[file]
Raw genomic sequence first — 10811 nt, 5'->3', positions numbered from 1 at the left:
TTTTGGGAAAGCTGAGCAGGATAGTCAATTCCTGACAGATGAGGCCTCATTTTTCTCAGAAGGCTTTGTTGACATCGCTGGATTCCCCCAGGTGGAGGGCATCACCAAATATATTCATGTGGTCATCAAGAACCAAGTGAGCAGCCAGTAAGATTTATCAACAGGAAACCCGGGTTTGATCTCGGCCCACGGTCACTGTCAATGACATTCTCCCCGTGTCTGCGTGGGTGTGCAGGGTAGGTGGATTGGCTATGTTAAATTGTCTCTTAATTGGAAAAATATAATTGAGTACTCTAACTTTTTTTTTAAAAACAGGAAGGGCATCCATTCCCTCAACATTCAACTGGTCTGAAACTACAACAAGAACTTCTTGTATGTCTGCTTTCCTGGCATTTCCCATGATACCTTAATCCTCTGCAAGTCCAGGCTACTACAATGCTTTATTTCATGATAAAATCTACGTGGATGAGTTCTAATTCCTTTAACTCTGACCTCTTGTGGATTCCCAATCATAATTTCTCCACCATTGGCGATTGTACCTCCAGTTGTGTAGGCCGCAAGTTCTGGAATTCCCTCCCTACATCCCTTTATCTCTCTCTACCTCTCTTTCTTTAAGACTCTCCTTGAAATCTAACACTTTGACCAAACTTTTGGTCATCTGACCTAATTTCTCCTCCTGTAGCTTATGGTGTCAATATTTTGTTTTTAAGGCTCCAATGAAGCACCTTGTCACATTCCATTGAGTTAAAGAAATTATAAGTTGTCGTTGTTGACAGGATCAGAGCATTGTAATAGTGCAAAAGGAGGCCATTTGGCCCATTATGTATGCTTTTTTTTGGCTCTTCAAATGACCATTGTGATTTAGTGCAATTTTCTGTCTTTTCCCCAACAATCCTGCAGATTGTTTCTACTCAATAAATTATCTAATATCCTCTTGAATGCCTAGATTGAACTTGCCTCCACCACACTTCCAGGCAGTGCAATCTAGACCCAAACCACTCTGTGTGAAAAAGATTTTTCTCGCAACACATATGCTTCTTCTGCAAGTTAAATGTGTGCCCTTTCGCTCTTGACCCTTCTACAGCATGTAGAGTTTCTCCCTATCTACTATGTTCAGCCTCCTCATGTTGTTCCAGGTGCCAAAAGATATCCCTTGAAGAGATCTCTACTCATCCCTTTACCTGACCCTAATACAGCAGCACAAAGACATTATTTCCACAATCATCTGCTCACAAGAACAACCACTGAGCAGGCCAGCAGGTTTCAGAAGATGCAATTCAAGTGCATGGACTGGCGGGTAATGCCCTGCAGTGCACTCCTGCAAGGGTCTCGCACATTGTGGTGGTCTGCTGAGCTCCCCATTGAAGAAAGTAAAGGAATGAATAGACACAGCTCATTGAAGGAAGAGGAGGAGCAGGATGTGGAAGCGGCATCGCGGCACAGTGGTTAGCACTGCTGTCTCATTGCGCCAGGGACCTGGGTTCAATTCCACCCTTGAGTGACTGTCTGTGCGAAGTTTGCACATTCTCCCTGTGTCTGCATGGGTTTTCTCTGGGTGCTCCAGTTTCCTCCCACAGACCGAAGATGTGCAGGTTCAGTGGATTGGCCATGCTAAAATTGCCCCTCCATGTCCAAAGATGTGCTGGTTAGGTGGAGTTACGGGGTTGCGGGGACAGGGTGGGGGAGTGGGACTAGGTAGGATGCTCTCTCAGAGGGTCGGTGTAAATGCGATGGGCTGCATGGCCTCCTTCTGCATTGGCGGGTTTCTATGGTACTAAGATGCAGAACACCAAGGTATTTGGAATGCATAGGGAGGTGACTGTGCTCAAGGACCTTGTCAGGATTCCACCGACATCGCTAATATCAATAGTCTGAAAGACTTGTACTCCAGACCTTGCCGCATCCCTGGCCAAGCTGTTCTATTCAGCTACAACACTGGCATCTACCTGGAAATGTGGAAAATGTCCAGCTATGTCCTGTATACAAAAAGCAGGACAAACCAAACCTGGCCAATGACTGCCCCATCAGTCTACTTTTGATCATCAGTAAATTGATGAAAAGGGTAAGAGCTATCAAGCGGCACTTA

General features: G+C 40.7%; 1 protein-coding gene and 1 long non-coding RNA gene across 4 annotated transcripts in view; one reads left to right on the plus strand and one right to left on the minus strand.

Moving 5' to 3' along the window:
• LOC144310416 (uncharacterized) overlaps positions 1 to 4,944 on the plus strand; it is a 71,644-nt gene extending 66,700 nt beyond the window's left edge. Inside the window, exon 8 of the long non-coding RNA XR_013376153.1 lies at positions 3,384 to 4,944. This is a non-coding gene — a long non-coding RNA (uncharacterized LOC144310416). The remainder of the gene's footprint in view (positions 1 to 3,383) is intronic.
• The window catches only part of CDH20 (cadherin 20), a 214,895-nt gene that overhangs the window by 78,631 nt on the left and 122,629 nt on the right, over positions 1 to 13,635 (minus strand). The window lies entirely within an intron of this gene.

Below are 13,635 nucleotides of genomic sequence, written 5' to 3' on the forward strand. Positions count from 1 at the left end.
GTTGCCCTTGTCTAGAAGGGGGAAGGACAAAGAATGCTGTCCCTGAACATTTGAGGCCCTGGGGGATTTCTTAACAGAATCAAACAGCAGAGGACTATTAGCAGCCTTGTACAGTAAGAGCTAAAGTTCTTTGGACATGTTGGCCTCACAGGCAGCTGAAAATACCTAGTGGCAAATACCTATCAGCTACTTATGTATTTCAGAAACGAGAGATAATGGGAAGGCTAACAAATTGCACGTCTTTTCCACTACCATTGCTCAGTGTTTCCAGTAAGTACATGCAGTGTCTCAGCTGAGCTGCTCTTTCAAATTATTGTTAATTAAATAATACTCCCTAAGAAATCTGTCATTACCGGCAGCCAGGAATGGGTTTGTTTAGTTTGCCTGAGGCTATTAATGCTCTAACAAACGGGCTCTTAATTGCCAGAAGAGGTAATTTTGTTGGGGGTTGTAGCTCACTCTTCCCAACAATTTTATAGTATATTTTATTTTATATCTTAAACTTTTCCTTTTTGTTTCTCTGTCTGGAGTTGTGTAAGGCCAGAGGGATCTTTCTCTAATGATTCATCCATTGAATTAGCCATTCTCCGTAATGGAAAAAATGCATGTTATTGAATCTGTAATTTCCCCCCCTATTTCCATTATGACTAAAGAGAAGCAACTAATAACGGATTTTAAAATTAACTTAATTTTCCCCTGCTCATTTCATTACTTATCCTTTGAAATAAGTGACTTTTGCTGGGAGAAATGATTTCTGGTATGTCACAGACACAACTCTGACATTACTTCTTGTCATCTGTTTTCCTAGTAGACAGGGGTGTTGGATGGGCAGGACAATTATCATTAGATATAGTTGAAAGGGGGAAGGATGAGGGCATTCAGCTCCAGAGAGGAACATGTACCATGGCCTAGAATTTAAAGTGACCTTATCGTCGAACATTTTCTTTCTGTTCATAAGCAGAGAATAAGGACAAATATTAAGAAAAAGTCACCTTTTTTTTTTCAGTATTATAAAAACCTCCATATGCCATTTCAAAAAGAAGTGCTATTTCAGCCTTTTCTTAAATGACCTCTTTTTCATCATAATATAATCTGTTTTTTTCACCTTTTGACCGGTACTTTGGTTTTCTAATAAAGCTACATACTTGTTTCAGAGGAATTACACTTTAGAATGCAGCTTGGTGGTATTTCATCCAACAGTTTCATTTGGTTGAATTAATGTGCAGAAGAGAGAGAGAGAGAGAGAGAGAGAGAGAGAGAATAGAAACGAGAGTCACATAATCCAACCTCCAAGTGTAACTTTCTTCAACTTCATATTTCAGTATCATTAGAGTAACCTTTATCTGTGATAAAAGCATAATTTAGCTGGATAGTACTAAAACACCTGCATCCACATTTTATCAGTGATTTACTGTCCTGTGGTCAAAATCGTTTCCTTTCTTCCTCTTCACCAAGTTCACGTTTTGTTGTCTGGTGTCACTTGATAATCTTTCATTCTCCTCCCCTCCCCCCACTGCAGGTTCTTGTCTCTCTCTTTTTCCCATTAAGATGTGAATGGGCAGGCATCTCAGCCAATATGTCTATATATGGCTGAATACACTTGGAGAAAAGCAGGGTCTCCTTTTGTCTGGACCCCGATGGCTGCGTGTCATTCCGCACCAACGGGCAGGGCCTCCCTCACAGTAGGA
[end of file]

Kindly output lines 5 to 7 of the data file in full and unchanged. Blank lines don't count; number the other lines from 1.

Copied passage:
• LOC144310416 (uncharacterized) overlaps positions 1 to 4,944 on the plus strand; it is a 71,644-nt gene extending 66,700 nt beyond the window's left edge. Inside the window, exon 8 of the long non-coding RNA XR_013376153.1 lies at positions 3,384 to 4,944. This is a non-coding gene — a long non-coding RNA (uncharacterized LOC144310416). The remainder of the gene's footprint in view (positions 1 to 3,383) is intronic.
• The window catches only part of CDH20 (cadherin 20), a 214,895-nt gene that overhangs the window by 78,631 nt on the left and 122,629 nt on the right, over positions 1 to 13,635 (minus strand). The window lies entirely within an intron of this gene.

Below are 13,635 nucleotides of genomic sequence, written 5' to 3' on the forward strand. Positions count from 1 at the left end.